What did I say yesterday? When everyone tips The Arsenal to steamroller a top seven side, fates invariably conspire against us to ensure that we don’t pick up maximum points.

It’s hard to be pleased about a home draw to what has been the poorest Spuds team that we’ve played in quite a while. Tottenham came to The Emirates with one goal – not to be defeated – and the Mushroom Man Pochettino ended the day yesterday the happier of the two managers after the 1-1 draw. His was a plan better executed than Arsene’s, as the Spuds were content to sit deeper than we’ve ever seen them before and try to catch Arsenal on the counter attack. And why not? If anyone has watched Arsenal this season they will have seen that we are susceptible to the sucker punch, as this game proved in the second half when the Spuds scored against the run of play. It was a goal entirely of our own making as Flamini was caught out easier than a John Terry testimony.

I don’t know if I am the only one here, but I’m starting to get a little bit concerned with the propensity with which we seem to be conceding first. Not only does it give our opponents something to hold on to, but it puts us in a position where we need to take risks and that isn’t something that’s good for my health. Arsene and Bouldy need to have a think about how we are set up, because it was much more fun last season when we were winning every game 2-0 and being defensively solid. But once again, almost as if to prove some kind of belligerent point, Arsene reverted to the style that we’ve adopted all season and played Ozil on the left. We saw with devastating effect the success of Mesut through the middle, but not only that, we also saw last week how Ramsey was more effective whilst sitting deeper and breaking forward from a deeper lying position. Yesterday was back to the old Ramsey, trying little flicks that didn’t come off and then capping off a torrid day by getting himself injured through a busted hammy in the first half. That problem was also compounded by Arteta who went down with a calf strain and the two will now not be available for next weekends loss to Chelski.

Tactically, Arsene needs to go back to basics too. The most basic principle being winning games. Three all season in all competitions is mid-table mediocrity form and we’ve already dropped far too many points this season with draws. Unbeaten runs may sound good out loud, but if you draw every game in the season you get 38 points and probably avoid relegation by a point or two, so should be taken with an extreme pinch of salt. To be honest, from the Gooners I talk to and follow, none are particularly over the moon with the fact we’re unbeaten, especially when you consider that the record will be dead and buried by next Sunday evening. I’m treating it as a forgone conclusion because, unlike Arsenal, when pundits tell the world that Chelski will roll over us, that is what usually happens.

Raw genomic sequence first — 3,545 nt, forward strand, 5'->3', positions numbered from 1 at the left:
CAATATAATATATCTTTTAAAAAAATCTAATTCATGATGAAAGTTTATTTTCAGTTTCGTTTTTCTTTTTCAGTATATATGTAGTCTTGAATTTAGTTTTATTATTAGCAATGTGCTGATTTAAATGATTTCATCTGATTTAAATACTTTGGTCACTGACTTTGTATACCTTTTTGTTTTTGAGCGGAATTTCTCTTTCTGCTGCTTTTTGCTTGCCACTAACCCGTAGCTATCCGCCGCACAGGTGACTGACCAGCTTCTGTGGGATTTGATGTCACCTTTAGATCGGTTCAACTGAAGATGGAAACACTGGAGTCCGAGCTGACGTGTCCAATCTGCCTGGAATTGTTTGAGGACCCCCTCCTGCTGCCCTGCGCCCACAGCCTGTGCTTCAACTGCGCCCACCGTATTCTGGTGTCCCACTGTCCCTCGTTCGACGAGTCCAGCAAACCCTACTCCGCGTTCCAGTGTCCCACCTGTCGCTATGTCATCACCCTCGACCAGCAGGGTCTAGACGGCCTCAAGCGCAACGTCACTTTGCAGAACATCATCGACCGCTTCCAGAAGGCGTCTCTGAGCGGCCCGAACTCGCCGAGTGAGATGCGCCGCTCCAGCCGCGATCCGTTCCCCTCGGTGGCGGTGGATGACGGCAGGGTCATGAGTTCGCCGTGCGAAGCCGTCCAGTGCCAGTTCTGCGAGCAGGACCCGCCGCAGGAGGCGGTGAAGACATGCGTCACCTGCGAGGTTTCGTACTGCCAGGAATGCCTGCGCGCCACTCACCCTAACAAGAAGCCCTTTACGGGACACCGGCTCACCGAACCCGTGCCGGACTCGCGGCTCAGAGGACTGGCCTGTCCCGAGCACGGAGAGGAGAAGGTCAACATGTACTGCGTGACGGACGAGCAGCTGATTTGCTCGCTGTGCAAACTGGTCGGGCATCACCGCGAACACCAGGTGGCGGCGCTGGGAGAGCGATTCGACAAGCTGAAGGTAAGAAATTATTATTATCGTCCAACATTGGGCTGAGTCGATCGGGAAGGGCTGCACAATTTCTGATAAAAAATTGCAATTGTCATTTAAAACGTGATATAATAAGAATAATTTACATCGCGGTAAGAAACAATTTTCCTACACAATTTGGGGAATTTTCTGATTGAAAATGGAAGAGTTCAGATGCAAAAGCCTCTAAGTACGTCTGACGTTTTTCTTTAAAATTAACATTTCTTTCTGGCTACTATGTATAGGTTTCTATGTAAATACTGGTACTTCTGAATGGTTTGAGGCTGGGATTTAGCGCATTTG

Arsene needs to recognise who his best players are and play them in their best positions. Alexis’ best position – last time I checked – wasn’t sitting on the bench patiently waiting for the 75th minute to come when Arsene makes his customary substitution. Why on earth he didn’t start yesterday is a mystery. Actually, I don’t think it is a mystery at all. I think that Arsene is trying frantically to have a formation that affords Wilshere a space in the team. To Jack’s credit, he did ok yesterday, but with Rambo and Arteta having established the hierarchy last season of being on the teamsheets first and foremost, Arsene won’t drop them or Ozil, which is why Mesut is being shunted out wide. The hamstring injury to Rambo will allow Wilshere to sit alongside Flamini in the coming weeks and give Jack licence to be that box-to-boxer that we all want. It will also force Arsene into playing Ozil centrally, something that I’m pretty sure would have come to a parliamentary petition by all Arsenal fans at Ten Downing Street, had Arsene pressed ahead with his ‘Ozil out wide’ experiment. Ozil actually had a good game I thought, but he will only be so effective out wide, so needs to be sitting in that hole so he can feed Welbeck those killer balls we’re all craving.

When Santi came on I thought he was really good. He gave a bit more purpose to our attacking play and having him on the left with Ozil through the middle and Ox on the right instantly changed us into more of a threat. We should have had more than the one goal we had to show for our performance yesterday, but for some smart Lloris saves and a deep-sitting Spuds defence.